Coronavirus: Southwest Ohio seeing ‘exponential growth' in hospitalizations

Southwest Ohio is seeing an “exponential growth” in coronavirus hospitalizations, with numbers doubling every three weeks, said Dr. Rick Lofgren of UC Health.

Lofgren is the leader of Zone 3, which covers southwest Ohio, including Butler, Clark, Champaign, Darke, Greene, Miami, Montgomery, Preble, Shelby and Warren counties. He joined other zone leaders and hospital officials to share how recent spike in coronavirus cases are impacting hospitals across the state.

Ohio is seeing an “unprecedented" spike in coronavirus hospitalizations as cases continue to surge throughout the state said Dr. Bruce Vanderhoff, incoming Ohio Department of Health Chief Medical Officer.

While the state currently has adequate hospital space, personal protective equipment and medication to treat COVID-19 and other patients, Vanderhoff said there are concerns that if cases continue to rise quickly, hospitals and hospital staff could be overwhelmed in a matter of weeks.

“If we don’t control the spread, we won’t be able to continue caring for the acutely ill without postponing important, but less urgent, care,” he said. “This kind of shift could happen in a matter of weeks if trends don’t change.”

Lofgren said the region is seeing an unprecedented increase in hospitalizations since the beginning of October. As of today, there are more than 670 COVID-19 patients in hospitals in the area. The previous peak prior to this recent surge was 300 patients in July.

“This is a whole magnitude higher,” he said. “If we do again what we did in the early part of fall - adhering to basic principles of social distancing, wearing a mask, washing hands, and not expanding your personal bubble - we can bring the spread of the virus under control.”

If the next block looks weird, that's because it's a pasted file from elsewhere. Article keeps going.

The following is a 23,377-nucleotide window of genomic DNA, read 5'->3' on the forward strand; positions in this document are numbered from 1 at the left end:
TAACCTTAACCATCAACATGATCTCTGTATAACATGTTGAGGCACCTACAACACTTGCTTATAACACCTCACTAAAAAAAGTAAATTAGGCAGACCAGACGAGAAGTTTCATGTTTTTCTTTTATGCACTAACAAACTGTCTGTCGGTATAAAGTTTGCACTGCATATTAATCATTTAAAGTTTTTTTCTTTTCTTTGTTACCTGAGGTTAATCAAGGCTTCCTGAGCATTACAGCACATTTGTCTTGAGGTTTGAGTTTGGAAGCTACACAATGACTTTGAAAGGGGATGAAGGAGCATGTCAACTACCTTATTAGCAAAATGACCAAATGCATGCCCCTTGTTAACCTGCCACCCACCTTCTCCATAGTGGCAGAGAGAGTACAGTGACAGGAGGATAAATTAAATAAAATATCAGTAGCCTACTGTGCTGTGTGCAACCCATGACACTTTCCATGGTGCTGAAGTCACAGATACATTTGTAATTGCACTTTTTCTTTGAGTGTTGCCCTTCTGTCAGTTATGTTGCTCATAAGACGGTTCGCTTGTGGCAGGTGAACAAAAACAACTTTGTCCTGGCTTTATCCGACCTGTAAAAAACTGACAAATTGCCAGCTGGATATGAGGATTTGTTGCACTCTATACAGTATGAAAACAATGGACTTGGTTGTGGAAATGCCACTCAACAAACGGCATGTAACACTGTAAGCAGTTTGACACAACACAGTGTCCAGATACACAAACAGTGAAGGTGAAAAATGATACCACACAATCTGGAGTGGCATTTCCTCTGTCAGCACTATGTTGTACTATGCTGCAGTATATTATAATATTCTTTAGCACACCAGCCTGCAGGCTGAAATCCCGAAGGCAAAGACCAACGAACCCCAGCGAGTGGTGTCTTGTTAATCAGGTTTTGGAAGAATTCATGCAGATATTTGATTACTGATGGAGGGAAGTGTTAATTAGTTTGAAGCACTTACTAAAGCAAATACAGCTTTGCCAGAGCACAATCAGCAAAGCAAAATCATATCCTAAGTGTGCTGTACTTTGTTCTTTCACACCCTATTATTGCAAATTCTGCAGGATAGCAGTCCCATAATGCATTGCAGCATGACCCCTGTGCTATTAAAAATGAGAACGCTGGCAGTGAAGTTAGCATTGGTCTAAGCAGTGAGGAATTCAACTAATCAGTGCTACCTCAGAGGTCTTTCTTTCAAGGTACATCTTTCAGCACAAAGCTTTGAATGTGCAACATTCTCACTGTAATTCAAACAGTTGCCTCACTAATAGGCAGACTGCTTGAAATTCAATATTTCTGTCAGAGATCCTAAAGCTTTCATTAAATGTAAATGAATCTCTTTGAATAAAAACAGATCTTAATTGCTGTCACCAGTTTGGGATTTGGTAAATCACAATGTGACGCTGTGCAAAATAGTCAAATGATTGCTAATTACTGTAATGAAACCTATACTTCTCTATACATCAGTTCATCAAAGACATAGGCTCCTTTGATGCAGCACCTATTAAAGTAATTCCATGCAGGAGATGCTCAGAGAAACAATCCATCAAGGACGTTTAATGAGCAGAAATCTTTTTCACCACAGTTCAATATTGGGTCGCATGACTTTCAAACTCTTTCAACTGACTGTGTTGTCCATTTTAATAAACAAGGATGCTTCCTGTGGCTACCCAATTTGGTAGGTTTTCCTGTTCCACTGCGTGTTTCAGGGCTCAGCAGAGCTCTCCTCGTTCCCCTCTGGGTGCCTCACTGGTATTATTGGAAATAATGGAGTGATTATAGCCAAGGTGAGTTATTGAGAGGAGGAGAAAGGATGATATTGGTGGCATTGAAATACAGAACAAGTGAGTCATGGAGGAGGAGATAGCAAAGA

Lofgren noted that the recent spike is starting to overwhelm contract tracers. He also said that contract tracers are seeing some issues with people not cooperating with them, which limits health officials.

He believes most of the virus' spread is the result of people dropping their guard and letting more people into their bubble, not wearing masks or not social distancing anymore.

Dr. Andy Thomas of The Ohio State University Wexner Medical Center said Zone 2, which includes central and southeast Ohio, could be two or three weeks out from crowding out non-COVID-19 care.

In Zone 1, or northern Ohio, more caregivers are coming down with the virus, said Dr. Robert Wyllie of the Cleveland Clinic.

“It’s not because they’re catching it in the hospital,” he said. “It’s because they’re catching it in the community, so we need everyone to double down.”

Wyllie stressed that now is not the time to give up. He asked that people re-evaluate and monitor their personal behavior.

“We’re asking for everyone’s help,” Vanderhoff said.

When asked if Ohio could see lockdowns and other previous mandates return, Lofgren noted that officials know a lot more about the virus and that things such as masks and social distancing work.

“We’re asking people to come together and do this,” he said. “This is the first step.”

More than 150 hospitalizations were reported in Ohio Monday, just below the state’s 21-day average of 166. There are 2,533 COVID-19 patients in hospitals across the state, up by more than 1,000 than the 1,456 patients reported on Oct. 27, according to ODH.

In southwest Ohio, there were 671 hospitalized coronavirus patients on Monday, with 163 in the ICU and97 on ventilators. COVID-19 patients account for 9.76% of the region’s hospital beds, with 2,018 beds, or 29.34%, open.

The state added 34 ICU admissions to its total. There have been 4,047 ICU admissions reported in Ohio throughout the pandemic.

Ohio added 4,706 coronavirus cases Monday, bringing its total to 254,974, according to the ODH. Deaths increased by seven for a total of 5,524.

Last week, Ohio broke its record for daily cases multiple times, setting its most recent record with more than 5,500 cases on Saturday. The state reported more than 4,000 cases in 24 hours for the first time on Nov. 3 and hasn’t dropped below the 4,000 mark since.

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